Point is: all together, that’s about 7,000, perhaps 8,000 troops compressed into something like 10km wide and 5km deep sector of the frontline (say: 10km, if one includes all the artillery [50th and 292nd Artillery Regiments], air defences [71st SAM Brigade], and support services…but then we’re already talking about 10,000+ troops!).
All of this to fight – essentially – two Ukrainian mechanised brigades (47th and 65th). Say: 3,000 troops.
Hey! Isn’t that undisputable evidence for exceptional professionalism of Russian generals, superior Russian military strategy, and superiority of Russian arms? And in no way should anybody come to the idea that the VSRF is nowadays depending on sheer numbers of troops to continue fighting. No-no.
After all, everybody knows, meanwhile, that the 58th CAA has recently captured its first intact M2/3 Bradley (see below). There’s no evidence yet they’ve managed to recover it from the battlefield, too, but: alone that one captured Bradley is winning everything, and driving aggressive, expansionist and useless NATO straight back to where it belongs. Which is the line Brüssel - Strassbourg…
(Even more so considering that the Russian PRBS-machinery has released far more videos from recent fighting than the ZSU did: doesn’t matter if 60-70% of these are shown fighting from back in early-to-mid June. Indeed the very same scenes we’ve seen so often already, ‘just from a different direction’. Important is: they’ve released more videos. Which automatically means: Russia is winning the wa….erm… special military operation, and Ukraine ‘can’t advance’….indeed, Ukrainian counteroffensive has failed…. already back on 5 June…)
But, seriously: what can Lyamin do?
Or, what can he do better (than Popov)?
By now, the 47th and the 65th have reached the southern edge of the massive Russian minefields they’ve been clearing for over a month. This is why Popov reacted by throwing all his reserves into their way: the more Russian troops Ukrainians have to shot away, the slower is their advance.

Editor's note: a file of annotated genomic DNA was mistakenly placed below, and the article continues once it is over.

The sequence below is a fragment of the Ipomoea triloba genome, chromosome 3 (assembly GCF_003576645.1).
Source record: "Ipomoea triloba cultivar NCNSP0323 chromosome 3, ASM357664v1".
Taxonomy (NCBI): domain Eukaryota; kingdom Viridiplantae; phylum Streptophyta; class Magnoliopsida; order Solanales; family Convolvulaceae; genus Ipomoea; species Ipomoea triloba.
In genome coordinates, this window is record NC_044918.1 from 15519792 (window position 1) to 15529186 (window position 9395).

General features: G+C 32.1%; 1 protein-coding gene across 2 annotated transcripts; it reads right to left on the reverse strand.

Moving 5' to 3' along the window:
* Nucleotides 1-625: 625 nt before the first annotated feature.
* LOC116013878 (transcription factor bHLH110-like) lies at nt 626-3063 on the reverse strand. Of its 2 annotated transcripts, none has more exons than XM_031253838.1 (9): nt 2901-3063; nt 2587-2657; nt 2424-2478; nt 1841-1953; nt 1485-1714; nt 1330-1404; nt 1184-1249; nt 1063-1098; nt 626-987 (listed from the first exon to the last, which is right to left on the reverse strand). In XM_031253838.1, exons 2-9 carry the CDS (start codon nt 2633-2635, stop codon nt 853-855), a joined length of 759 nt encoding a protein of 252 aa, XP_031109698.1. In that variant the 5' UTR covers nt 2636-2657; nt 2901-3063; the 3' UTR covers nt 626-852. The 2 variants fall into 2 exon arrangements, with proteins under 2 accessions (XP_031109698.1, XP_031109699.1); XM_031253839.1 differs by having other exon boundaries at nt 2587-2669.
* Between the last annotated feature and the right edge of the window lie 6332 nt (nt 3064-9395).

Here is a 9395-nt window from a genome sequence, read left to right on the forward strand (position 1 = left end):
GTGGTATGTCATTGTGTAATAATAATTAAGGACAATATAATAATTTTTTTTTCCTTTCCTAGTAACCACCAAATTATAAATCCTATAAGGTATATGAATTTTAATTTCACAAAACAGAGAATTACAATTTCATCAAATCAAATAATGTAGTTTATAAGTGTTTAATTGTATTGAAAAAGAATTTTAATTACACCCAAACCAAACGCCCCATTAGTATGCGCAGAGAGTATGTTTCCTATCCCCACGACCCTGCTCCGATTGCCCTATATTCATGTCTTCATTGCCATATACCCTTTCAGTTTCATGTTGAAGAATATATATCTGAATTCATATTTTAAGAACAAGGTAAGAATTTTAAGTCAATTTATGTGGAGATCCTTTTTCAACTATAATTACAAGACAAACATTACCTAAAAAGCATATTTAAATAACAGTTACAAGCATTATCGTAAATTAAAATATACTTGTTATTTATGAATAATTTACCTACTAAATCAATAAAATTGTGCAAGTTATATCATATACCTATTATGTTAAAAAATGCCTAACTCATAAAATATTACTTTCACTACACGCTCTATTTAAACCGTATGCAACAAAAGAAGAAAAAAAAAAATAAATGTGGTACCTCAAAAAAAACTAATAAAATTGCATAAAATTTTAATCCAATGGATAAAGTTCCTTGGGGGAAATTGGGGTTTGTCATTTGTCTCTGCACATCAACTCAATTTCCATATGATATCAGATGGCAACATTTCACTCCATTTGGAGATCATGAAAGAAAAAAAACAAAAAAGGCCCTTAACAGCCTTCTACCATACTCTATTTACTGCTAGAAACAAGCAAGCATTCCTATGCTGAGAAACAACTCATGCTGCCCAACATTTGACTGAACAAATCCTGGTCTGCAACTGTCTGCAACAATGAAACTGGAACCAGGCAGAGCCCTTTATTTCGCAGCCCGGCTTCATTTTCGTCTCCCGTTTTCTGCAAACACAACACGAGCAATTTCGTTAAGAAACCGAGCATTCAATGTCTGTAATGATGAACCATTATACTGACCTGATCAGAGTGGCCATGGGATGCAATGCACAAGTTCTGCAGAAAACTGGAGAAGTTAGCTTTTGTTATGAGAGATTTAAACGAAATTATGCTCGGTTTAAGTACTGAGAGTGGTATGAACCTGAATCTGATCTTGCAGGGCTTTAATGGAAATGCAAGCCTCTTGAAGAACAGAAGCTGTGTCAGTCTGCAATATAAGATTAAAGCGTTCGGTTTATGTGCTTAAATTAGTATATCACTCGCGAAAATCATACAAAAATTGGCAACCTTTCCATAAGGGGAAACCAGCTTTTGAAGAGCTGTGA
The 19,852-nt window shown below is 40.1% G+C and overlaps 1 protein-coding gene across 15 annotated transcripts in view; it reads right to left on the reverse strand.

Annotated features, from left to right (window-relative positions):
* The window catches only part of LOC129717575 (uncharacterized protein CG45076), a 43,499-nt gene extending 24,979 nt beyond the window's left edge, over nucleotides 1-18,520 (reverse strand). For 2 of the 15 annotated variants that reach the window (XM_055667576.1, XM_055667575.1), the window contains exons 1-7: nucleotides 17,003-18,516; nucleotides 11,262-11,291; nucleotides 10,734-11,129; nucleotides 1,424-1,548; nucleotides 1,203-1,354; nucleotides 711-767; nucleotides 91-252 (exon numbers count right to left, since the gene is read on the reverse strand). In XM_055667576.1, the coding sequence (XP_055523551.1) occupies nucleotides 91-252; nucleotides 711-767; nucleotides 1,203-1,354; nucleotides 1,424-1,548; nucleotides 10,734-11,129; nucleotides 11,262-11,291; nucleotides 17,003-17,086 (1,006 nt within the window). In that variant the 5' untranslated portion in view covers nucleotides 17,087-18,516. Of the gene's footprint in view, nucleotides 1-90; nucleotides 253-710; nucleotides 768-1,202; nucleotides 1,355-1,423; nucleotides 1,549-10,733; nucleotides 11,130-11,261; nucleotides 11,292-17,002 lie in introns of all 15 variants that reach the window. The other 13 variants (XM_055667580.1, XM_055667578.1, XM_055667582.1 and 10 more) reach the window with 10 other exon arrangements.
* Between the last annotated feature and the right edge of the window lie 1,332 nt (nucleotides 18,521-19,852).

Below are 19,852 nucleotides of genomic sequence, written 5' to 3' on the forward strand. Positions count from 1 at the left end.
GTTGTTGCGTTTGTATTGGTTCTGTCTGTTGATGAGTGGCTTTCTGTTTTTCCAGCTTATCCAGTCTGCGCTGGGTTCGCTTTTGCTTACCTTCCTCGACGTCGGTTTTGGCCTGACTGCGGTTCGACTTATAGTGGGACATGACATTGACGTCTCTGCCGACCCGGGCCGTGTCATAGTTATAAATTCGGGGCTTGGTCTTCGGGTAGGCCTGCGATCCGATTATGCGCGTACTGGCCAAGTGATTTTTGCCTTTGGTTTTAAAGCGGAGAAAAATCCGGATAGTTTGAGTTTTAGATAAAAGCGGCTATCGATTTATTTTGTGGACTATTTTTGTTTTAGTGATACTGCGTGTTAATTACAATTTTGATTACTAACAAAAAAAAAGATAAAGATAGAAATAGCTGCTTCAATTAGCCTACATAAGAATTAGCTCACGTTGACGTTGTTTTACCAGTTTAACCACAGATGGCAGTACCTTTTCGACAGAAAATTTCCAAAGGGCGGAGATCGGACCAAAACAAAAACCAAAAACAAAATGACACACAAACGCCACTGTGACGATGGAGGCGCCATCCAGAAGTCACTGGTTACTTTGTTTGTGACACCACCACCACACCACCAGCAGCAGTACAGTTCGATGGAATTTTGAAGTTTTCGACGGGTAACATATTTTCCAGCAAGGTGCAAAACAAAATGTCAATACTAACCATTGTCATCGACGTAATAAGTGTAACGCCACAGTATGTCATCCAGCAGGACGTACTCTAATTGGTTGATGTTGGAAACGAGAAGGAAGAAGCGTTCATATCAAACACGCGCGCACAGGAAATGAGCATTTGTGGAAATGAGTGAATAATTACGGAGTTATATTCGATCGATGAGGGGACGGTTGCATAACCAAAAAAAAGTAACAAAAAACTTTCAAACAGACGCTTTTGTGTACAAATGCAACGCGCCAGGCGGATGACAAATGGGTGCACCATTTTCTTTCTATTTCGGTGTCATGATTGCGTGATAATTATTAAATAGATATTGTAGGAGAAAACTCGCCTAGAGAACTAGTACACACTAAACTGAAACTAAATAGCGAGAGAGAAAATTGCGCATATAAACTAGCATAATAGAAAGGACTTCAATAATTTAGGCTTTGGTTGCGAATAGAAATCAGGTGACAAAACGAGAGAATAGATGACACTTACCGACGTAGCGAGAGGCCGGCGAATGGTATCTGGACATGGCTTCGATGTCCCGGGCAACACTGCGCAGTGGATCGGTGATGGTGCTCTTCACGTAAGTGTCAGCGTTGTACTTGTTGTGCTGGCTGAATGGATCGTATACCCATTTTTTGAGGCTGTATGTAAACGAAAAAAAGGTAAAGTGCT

Lyamin’s last reserve would be divisional elements of the 42nd Motor Rifle Division, plus the Redut and Plamya PMCs. All are deployed in the Tokmak area. He might decide to re-deploy the 165th and 291st Artillery brigades from the Hulayipole sector to the Robotyne. Perhaps even move the 336th Naval Infantry Brigade (if this is still assigned to the 58th CAA, and not acting as reserve of the 5th CAA), all the way from Volodyne. That would bring him about 4,000 troops, 20-30 tanks, and 50 guns.
Alternativelly, the Keystone Cops in Moscow could continue weakening positions of the XXII Corps and 49th CAA, and sending yet more of their units to southern Zaporizhzhya.
…and what then…?
Foremost: any such move would almost certainly be detected by the Ukrainians, in turn prompting them into re-directing their attention to some other sector of the frontline. Meanwhile, they’ve had enough time to clear numerous lanes through different of Russian minefields: thus, the choice of potential alternative routes is constantly increasing.
All of this is why, dear reader, the above-listed Ukrainian ‘Storm Shadow/SCALP-EG/HIMARS/MLRS’-onslaught on Russian headquarters, supply depots, the railway line and – lately – air defences in the area between the occupied Crimea, Melitopol and Tokmak is as important.
As long as these remain under similar pressure like the last few weeks, the VSRF has no means to significantly bolster the 58th CAA: even the port of Berdyansk and local Russian military bases are blown up to Mars, one after the other…
No doubt, Ukrainian 47th Mech has suffered quite some unpleasant losses by now. Even ‘heavy’ losses, if you like. At least in its US-supplied infantry fighting vehicles (less so in troops, which are regularly emerging out of vehicles that drove over mines or were hit by Russian ATGMs). But, Popov’s ‘gladiators’ (as he’s calling his own troops in his ‘farewell message’), are dying in scores, and left to bleed to death.
And all the Keystone Cops can do is to replace its commander. Well, there are advantages from that: one mouth less to feed in the southern Zaporizhzhya…
ADD-ON: finally a decent ‘TV-documentation’ of this kind (and to that topic, in particular), with an excellent English-translation: Popasna...
No BS by 'journalists' nor social media: just letting vets talk. Simply a 'must watch':